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Limitation period for VAT purposes in respect of the allocation to private assets or business assets

The European Court of Justice (ECJ) has grappled with the issue of the applicable time limits with respect to the allocation to business assets for VAT purposes. The court did not reject these time limits in principle.

Basic right to choose

When purchasing an item or a building a business owner has the right to choose whether it should be allocated to private assets or to business assets. This right to choose has to be exercised already at the time when the purchase is made. However, for practical reasons, it is also still possible to carry out a timely allocation together with the submission of the annual VAT return. In doing so, according to the case-law of the Federal Fiscal Court (Bundesfinanzhof, BFH), the deadline for submission of the return (31.7 of the subsequent year) should be complied with. If the allocation is not documented vis à vis the local tax office within this time limit, then this authority would assume that the item has not been allocated to the business. As a consequence, the input tax deduction would be definitively refused.

Clarification by the ECJ

In two requests for preliminary rulings, the BFH had directed questions to the ECJ that were related to the decision to allocate to business assets for the purposes of input tax deduction. The aim here was to obtain clarification on whether or not a Member State may provide for a time limit for the allocation to business assets if, upon the expiry of the statutory deadline for filing of annual VAT returns, no allocation decision identifiable by the tax authorities has been submitted. Furthermore, clarification was also sought on the legal consequences that arise if the deadline is missed.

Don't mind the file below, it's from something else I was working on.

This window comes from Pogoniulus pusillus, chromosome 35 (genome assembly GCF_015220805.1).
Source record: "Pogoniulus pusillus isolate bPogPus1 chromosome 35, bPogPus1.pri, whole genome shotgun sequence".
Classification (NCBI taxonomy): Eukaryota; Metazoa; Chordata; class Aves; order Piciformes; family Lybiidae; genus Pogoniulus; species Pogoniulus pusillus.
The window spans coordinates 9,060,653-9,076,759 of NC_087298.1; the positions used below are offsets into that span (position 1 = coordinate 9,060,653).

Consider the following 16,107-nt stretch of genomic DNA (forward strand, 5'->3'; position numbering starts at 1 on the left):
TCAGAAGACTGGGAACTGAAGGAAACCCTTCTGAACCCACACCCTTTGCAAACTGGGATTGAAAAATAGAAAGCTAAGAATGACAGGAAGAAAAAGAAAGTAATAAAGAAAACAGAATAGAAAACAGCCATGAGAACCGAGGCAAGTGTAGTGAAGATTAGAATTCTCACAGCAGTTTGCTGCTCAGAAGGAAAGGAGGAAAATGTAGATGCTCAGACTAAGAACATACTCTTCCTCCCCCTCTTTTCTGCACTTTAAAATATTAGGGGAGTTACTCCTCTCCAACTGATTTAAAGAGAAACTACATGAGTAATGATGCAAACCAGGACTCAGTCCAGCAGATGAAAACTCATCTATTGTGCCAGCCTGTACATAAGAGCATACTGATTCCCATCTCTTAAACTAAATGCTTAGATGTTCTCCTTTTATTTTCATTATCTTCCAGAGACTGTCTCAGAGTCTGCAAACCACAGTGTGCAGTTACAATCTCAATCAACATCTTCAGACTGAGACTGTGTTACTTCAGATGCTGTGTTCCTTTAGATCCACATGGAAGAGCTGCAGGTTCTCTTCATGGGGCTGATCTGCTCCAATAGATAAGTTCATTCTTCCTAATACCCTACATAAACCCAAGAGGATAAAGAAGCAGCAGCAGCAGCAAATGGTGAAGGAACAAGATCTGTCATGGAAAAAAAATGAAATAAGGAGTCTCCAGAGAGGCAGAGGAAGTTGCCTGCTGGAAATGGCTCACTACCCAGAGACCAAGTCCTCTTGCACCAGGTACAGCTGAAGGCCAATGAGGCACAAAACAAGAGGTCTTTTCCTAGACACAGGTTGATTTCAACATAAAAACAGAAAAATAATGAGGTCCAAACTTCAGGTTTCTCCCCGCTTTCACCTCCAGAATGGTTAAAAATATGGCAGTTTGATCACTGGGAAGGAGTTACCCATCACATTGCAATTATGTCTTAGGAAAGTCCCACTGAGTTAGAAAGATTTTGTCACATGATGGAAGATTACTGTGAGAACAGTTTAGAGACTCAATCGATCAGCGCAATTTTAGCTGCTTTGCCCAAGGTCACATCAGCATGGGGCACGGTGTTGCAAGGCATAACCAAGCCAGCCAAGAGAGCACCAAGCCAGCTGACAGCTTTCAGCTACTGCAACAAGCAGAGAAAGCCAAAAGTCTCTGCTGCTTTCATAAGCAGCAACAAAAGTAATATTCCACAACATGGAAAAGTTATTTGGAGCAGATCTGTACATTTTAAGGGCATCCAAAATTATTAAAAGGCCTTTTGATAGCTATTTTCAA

The ECJ, in its ruling of 14.10.2021 (case: C-45/20; case: C-46/20), in principle, did not reject this firm deadline for allocation on any grounds relating to EU law and has now left the decision on the question of the deadline for the documentation of the allocation decision to the BFH.

According to the ECJ, an infringement of the formal requirements should not lead to the of the loss of the right to deduct input tax. Merely missing the documentation deadline should not prevent a business owner from providing reliable evidence of an allocation decision at the time when the purchase was made.


The BFH will now consider if a firm allocation deadline is proportionate in order to achieve the objective of maintaining the principle of legal certainty. Furthermore, it should be noted that the tax administration also has other sanctions against delinquent taxpayers.

Recommendation: The BFH’s decision will thus be highly anticipated. Until then, you should continue to comply with the normal time limit for filing tax returns (usually 31.7 of the subsequent year) for the documentation of the allocation to business assets.

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